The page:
How on earth will any of this resolve current workplace disputes caused by an existential cost of living crisis and years of underinvestment in vital public services and key infrastructure by Government and shareholders alike? Surely this can only inflame disagreements that must ultimately be resolved by reasonable negotiation. Services will not be safeguarded, let alone improved, by even more demoralised staff, more time off sick and a range of industrial protests just short of formally striking.

Lord Strasburger (LD)

The wretched little Bill we are debating today is just the latest salvo in the relentless attack to which this Government have subjected our democracy. It started with the illegal prorogation of Parliament and has continued with frequent attempts to sideline both Houses and excessive use of regulations to make important policy decisions. With the swaggering confidence of a playground bully whose behaviour has never been checked, this Government now table another Bill which relies on Henry VIII powers for all its decisions.

This foolish attempt to suppress strikes is poisonous, unworkable and counterproductive. It comes from a Government who have reached the end of the road, have run out of ideas—if they ever had any—have expelled their most able talents and are left with the dregs and do not care how much damage they do as they head for the exit door. This is a Government who cannot or will not negotiate with striking public sector workers to settle their grievances, and instead seek to restrict their rights to express those grievances. It will not work and will in fact make matters worse by poisoning industrial relations.

The Government aim to attain these powers through a Bill with just six clauses. This Bill is merely the emaciated skeleton of a Bill because all the meat, all the substance, is for Ministers to decide later, however the mood takes them, after Parliament has had its small say. They cannot or will not tell us how the minimum service levels will be set relative to the abysmally low service levels the public are currently enduring, even where there is no strike.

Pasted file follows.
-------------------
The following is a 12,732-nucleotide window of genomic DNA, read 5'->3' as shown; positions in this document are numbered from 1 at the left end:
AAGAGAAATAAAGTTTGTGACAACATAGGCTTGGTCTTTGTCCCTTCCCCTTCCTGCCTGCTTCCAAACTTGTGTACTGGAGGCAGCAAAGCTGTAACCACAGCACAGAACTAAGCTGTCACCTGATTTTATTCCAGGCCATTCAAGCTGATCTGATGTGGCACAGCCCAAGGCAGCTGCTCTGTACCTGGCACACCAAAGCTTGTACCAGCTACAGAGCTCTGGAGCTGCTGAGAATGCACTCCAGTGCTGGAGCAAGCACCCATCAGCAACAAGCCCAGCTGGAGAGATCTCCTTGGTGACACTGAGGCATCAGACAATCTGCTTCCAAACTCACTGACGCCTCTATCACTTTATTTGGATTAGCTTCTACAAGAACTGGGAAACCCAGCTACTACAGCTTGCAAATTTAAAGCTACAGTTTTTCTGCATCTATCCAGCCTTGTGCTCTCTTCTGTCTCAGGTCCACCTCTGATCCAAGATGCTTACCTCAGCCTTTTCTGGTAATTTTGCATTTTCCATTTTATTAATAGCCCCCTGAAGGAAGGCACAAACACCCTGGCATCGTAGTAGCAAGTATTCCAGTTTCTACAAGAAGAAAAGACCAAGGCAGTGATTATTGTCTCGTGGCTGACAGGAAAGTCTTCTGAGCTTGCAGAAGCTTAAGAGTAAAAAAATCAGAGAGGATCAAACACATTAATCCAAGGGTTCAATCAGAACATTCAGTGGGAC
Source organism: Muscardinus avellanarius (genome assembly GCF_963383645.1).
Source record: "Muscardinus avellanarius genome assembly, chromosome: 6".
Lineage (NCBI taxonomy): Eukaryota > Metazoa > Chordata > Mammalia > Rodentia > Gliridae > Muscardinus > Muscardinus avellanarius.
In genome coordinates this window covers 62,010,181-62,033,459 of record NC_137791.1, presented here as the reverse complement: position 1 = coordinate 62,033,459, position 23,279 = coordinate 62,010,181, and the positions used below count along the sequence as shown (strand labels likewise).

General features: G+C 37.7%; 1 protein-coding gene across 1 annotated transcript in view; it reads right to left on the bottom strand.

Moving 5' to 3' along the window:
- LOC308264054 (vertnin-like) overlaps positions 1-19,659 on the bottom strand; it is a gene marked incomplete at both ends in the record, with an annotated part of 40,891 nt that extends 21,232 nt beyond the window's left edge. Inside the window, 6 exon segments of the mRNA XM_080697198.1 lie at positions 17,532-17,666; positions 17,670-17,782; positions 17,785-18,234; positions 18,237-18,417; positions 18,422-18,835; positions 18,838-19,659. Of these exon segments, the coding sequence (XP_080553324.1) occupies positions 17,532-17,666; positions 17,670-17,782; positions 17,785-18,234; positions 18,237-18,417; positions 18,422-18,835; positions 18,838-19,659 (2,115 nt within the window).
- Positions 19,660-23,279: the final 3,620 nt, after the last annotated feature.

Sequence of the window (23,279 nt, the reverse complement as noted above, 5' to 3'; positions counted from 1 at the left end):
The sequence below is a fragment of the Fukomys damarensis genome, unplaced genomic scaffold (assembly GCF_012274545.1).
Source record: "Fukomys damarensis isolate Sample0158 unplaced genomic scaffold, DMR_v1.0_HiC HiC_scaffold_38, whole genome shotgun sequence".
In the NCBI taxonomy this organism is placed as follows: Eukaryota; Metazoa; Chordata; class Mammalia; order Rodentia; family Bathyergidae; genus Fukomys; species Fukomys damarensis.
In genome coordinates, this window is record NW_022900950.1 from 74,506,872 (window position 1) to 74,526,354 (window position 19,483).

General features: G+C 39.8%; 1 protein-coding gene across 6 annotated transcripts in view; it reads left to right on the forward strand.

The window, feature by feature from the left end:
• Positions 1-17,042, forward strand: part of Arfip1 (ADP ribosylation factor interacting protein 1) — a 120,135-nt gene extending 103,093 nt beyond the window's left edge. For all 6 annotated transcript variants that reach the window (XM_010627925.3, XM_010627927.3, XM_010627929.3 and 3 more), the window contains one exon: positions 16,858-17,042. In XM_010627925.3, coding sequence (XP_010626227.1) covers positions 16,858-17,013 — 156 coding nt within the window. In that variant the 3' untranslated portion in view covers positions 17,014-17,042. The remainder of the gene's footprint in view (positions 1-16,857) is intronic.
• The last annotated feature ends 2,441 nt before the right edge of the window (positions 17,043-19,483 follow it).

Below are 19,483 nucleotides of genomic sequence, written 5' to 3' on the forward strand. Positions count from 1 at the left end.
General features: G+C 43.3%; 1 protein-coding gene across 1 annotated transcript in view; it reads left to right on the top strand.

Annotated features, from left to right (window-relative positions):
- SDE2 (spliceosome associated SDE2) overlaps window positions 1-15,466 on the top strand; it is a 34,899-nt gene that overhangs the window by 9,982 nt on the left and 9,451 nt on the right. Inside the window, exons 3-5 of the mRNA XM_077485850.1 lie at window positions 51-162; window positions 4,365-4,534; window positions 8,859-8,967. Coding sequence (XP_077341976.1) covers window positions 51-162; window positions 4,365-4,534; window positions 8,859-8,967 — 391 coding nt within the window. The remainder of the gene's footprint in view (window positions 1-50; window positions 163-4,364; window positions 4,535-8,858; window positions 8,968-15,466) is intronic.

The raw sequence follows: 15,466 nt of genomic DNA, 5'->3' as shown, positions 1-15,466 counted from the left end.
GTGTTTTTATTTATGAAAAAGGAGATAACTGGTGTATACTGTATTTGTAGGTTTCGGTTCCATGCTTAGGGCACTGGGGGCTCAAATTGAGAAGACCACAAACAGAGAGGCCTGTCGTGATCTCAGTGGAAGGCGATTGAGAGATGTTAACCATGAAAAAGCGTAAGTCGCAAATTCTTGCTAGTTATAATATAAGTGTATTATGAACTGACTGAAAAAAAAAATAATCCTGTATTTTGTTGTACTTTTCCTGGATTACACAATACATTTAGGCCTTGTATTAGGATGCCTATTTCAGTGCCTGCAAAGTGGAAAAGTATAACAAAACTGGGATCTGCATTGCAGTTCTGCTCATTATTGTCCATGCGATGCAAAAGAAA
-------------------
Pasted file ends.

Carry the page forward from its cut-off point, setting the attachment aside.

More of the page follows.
Both sweepingly broad and disturbingly uncircumscribed, this blank-cheque style Bill is exactly the kind of insult to Parliament and parliamentary democracy that we are used to seeing from this Government. I am increasingly convinced that it is yet another product of a room somewhere in the bowels of Whitehall that has a sign on the door saying, “Something Must Be Done Department”, followed by a scrawl of graffiti saying, “Although It Will Only Make Things Worse”.

Lord Monks (Lab)

I ask your Lordships to look at the Bill from the point of view of a union. A dispute has arisen and there is a grievance. Before it does anything about it, the union has to hold a secret postal ballot, it has to surmount the thresholds on turnout and majorities, and it has to give due notice to the employer—all of which have been introduced, as we heard in the history lesson given by the noble Lord, Lord Dobbs. If the union can leap those hurdles, the strike can commence. But once this Bill’s provisions have been enacted, individual members can be called into work, in effect to break the strike. That is what they will be asked to do, and if they refuse they can be fairly dismissed. That is a recipe for a whole lot of extra trouble, at a time when the emphasis should be on finding a solution to the original dispute. The result will be an additional dispute, and a very bitter one at that. In the 2019 Queen’s Speech, the Government stated that no individual worker would be targeted. What happened to that promise? It seems to have disappeared.